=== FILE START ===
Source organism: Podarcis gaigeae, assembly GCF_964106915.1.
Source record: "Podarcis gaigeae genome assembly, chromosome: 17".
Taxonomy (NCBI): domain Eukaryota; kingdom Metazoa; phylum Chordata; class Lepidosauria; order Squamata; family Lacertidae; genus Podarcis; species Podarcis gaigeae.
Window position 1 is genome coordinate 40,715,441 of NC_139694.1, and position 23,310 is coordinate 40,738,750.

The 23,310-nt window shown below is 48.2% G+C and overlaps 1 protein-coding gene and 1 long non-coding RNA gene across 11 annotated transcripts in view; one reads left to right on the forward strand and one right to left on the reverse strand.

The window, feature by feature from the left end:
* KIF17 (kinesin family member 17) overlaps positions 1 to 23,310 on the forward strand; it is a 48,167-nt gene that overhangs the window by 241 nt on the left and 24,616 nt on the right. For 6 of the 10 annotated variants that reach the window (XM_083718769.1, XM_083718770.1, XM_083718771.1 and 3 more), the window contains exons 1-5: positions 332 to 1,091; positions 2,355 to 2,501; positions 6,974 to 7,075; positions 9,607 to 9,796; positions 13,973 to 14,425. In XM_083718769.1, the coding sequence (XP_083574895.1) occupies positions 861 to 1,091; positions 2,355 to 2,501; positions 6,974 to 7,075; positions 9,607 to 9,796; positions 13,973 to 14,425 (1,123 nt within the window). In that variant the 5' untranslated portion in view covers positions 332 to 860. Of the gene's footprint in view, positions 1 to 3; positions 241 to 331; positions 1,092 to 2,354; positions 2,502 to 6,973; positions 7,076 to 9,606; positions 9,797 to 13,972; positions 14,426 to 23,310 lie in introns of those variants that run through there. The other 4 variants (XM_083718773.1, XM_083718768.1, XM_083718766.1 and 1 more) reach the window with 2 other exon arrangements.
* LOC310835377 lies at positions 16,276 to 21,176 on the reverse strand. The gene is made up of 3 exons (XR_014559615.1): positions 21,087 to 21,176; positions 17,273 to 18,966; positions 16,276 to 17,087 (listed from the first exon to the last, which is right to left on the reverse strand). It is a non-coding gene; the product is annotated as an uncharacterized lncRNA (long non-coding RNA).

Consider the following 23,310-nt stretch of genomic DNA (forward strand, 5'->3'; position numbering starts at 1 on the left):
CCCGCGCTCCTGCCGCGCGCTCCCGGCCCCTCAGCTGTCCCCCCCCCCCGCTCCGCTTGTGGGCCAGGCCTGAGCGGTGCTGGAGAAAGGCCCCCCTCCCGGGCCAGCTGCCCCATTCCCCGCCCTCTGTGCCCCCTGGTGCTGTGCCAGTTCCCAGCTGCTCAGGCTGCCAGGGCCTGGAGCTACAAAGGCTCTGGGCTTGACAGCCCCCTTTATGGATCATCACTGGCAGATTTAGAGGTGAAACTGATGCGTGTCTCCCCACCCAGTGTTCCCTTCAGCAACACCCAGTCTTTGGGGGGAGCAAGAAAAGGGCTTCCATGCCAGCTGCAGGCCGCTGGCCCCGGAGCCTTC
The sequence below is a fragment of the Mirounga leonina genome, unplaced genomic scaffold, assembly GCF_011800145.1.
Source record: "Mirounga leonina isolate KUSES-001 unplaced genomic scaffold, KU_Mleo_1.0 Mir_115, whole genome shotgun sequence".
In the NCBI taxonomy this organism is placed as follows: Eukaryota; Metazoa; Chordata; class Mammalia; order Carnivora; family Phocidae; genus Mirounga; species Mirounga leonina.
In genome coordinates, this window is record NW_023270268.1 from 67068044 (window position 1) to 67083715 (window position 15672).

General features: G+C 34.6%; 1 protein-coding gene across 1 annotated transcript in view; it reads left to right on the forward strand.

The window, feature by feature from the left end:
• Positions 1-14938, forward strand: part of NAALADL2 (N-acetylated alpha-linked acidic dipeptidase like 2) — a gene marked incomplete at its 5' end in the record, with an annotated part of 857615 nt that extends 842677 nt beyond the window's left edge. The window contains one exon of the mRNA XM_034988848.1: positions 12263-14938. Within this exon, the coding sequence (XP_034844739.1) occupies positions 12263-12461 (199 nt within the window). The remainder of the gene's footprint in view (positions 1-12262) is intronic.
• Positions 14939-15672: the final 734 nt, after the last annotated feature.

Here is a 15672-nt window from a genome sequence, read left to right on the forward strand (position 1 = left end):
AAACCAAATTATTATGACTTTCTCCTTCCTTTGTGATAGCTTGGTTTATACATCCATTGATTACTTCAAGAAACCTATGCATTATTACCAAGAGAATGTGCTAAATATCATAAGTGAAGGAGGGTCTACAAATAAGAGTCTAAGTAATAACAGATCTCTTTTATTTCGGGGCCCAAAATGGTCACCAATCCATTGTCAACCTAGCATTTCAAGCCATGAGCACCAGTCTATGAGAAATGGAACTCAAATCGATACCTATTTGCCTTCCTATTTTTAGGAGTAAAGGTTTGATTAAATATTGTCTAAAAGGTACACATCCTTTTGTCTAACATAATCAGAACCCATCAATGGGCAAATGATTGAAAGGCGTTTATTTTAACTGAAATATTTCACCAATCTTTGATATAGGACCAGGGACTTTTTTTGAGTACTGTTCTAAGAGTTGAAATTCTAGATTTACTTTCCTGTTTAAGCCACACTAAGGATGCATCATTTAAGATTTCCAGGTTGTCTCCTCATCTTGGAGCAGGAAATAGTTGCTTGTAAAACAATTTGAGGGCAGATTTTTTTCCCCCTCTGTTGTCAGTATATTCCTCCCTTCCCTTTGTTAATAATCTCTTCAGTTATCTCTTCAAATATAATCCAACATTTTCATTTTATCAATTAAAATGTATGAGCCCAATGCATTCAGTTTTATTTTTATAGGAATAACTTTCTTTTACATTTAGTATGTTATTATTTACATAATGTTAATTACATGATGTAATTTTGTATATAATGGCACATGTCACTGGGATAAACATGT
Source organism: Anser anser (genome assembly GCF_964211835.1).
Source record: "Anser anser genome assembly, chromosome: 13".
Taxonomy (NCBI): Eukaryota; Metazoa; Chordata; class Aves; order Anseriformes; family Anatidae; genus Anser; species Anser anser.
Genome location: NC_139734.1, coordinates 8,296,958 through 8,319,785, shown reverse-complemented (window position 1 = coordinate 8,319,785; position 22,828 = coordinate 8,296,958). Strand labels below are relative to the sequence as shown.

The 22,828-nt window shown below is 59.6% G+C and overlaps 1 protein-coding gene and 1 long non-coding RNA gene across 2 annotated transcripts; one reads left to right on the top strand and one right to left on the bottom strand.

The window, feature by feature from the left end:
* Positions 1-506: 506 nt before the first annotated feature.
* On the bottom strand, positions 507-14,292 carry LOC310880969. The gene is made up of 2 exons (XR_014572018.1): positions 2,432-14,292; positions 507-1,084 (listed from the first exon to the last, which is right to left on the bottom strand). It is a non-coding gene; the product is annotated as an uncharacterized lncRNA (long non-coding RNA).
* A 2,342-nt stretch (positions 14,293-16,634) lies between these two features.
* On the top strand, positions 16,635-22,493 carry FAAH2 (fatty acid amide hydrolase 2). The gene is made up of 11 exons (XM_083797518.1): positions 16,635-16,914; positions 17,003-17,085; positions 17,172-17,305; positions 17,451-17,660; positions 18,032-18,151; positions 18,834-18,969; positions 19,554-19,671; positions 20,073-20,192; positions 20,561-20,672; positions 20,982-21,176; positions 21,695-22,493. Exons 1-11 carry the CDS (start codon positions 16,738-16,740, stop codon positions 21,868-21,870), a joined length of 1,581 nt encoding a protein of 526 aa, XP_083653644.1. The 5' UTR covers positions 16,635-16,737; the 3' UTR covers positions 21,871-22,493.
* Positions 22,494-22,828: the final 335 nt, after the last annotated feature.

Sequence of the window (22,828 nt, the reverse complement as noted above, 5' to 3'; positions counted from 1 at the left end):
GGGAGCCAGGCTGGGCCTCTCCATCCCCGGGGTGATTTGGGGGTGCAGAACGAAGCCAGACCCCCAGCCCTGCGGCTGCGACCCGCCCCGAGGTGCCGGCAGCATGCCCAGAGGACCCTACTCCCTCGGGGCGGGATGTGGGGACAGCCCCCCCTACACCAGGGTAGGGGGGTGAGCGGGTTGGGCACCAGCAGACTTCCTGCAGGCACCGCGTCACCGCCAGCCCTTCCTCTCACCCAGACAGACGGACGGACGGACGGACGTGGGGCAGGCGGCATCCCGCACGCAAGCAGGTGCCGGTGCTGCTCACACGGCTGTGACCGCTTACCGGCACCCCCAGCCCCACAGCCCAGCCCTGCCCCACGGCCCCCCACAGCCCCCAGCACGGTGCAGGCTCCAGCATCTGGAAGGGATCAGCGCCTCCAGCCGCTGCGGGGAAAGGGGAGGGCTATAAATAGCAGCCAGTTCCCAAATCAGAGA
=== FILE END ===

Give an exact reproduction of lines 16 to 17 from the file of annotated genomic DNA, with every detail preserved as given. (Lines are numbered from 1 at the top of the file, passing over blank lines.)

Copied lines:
The window, feature by feature from the left end:
• Positions 1-14938, forward strand: part of NAALADL2 (N-acetylated alpha-linked acidic dipeptidase like 2) — a gene marked incomplete at its 5' end in the record, with an annotated part of 857615 nt that extends 842677 nt beyond the window's left edge. The window contains one exon of the mRNA XM_034988848.1: positions 12263-14938. Within this exon, the coding sequence (XP_034844739.1) occupies positions 12263-12461 (199 nt within the window). The remainder of the gene's footprint in view (positions 1-12262) is intronic.